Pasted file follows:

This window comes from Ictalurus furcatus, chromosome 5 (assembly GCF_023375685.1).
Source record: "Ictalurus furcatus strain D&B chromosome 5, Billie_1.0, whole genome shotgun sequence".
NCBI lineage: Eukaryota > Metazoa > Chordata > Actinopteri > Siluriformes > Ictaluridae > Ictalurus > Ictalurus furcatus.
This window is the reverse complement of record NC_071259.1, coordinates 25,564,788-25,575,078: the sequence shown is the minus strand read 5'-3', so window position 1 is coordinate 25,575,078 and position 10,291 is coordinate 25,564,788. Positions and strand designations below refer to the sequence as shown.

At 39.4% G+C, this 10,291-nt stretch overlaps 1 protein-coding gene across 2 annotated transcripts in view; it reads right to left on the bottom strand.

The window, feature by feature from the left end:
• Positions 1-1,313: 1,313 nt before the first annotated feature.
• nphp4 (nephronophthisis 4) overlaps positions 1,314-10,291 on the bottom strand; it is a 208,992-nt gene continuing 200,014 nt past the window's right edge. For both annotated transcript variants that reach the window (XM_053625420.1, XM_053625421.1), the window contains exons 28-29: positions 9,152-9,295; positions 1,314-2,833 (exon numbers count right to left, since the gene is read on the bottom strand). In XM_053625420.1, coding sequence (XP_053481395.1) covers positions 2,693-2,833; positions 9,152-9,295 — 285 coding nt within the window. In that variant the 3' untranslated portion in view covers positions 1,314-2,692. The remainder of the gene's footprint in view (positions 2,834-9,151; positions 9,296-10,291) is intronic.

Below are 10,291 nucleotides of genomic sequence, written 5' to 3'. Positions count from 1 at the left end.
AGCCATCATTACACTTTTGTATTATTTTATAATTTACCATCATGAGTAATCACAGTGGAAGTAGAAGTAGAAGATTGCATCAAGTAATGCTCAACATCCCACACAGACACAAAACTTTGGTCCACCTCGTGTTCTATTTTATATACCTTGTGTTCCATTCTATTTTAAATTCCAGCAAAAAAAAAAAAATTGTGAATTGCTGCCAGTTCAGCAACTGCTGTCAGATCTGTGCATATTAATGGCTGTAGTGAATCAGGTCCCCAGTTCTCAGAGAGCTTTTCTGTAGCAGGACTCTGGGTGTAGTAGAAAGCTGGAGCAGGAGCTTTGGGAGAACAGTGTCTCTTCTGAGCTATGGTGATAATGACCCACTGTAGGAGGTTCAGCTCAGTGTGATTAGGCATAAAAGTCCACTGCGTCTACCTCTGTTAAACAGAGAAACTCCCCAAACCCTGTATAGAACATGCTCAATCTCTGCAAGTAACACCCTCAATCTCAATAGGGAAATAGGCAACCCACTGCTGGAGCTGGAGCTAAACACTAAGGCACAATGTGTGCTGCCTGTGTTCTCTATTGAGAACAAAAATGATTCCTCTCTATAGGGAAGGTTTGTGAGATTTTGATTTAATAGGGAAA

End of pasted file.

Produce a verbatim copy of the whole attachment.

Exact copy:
This window comes from Ictalurus furcatus, chromosome 5 (assembly GCF_023375685.1).
Source record: "Ictalurus furcatus strain D&B chromosome 5, Billie_1.0, whole genome shotgun sequence".
NCBI lineage: Eukaryota > Metazoa > Chordata > Actinopteri > Siluriformes > Ictaluridae > Ictalurus > Ictalurus furcatus.
This window is the reverse complement of record NC_071259.1, coordinates 25,564,788-25,575,078: the sequence shown is the minus strand read 5'-3', so window position 1 is coordinate 25,575,078 and position 10,291 is coordinate 25,564,788. Positions and strand designations below refer to the sequence as shown.

At 39.4% G+C, this 10,291-nt stretch overlaps 1 protein-coding gene across 2 annotated transcripts in view; it reads right to left on the bottom strand.

The window, feature by feature from the left end:
• Positions 1-1,313: 1,313 nt before the first annotated feature.
• nphp4 (nephronophthisis 4) overlaps positions 1,314-10,291 on the bottom strand; it is a 208,992-nt gene continuing 200,014 nt past the window's right edge. For both annotated transcript variants that reach the window (XM_053625420.1, XM_053625421.1), the window contains exons 28-29: positions 9,152-9,295; positions 1,314-2,833 (exon numbers count right to left, since the gene is read on the bottom strand). In XM_053625420.1, coding sequence (XP_053481395.1) covers positions 2,693-2,833; positions 9,152-9,295 — 285 coding nt within the window. In that variant the 3' untranslated portion in view covers positions 1,314-2,692. The remainder of the gene's footprint in view (positions 2,834-9,151; positions 9,296-10,291) is intronic.

Below are 10,291 nucleotides of genomic sequence, written 5' to 3'. Positions count from 1 at the left end.
AGCCATCATTACACTTTTGTATTATTTTATAATTTACCATCATGAGTAATCACAGTGGAAGTAGAAGTAGAAGATTGCATCAAGTAATGCTCAACATCCCACACAGACACAAAACTTTGGTCCACCTCGTGTTCTATTTTATATACCTTGTGTTCCATTCTATTTTAAATTCCAGCAAAAAAAAAAAAATTGTGAATTGCTGCCAGTTCAGCAACTGCTGTCAGATCTGTGCATATTAATGGCTGTAGTGAATCAGGTCCCCAGTTCTCAGAGAGCTTTTCTGTAGCAGGACTCTGGGTGTAGTAGAAAGCTGGAGCAGGAGCTTTGGGAGAACAGTGTCTCTTCTGAGCTATGGTGATAATGACCCACTGTAGGAGGTTCAGCTCAGTGTGATTAGGCATAAAAGTCCACTGCGTCTACCTCTGTTAAACAGAGAAACTCCCCAAACCCTGTATAGAACATGCTCAATCTCTGCAAGTAACACCCTCAATCTCAATAGGGAAATAGGCAACCCACTGCTGGAGCTGGAGCTAAACACTAAGGCACAATGTGTGCTGCCTGTGTTCTCTATTGAGAACAAAAATGATTCCTCTCTATAGGGAAGGTTTGTGAGATTTTGATTTAATAGGGAAA